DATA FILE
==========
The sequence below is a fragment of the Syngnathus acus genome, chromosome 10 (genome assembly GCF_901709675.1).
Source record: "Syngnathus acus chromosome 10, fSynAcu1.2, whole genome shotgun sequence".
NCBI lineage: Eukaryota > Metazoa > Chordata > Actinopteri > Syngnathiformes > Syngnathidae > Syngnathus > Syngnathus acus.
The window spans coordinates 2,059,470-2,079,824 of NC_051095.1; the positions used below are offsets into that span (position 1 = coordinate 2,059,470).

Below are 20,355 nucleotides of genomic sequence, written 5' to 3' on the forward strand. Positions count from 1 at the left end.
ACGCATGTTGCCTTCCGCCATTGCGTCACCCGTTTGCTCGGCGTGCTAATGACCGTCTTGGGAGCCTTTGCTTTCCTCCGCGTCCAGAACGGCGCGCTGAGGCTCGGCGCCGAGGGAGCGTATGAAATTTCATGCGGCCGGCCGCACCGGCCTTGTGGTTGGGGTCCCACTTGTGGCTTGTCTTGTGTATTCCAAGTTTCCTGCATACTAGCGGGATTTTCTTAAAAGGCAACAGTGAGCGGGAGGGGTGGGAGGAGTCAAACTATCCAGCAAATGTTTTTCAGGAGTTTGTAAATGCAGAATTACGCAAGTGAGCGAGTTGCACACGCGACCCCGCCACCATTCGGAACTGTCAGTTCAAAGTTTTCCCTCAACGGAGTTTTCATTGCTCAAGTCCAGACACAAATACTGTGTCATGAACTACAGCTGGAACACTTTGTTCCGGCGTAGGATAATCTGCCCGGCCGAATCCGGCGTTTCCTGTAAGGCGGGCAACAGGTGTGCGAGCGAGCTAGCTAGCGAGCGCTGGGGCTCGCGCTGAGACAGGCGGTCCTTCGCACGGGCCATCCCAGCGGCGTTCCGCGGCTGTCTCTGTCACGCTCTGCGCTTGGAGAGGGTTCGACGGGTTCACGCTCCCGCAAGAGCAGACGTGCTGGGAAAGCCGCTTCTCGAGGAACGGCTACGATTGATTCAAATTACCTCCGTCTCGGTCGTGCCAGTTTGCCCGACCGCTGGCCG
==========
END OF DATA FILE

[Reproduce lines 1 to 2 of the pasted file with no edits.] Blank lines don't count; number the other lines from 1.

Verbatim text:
The sequence below is a fragment of the Syngnathus acus genome, chromosome 10 (genome assembly GCF_901709675.1).
Source record: "Syngnathus acus chromosome 10, fSynAcu1.2, whole genome shotgun sequence".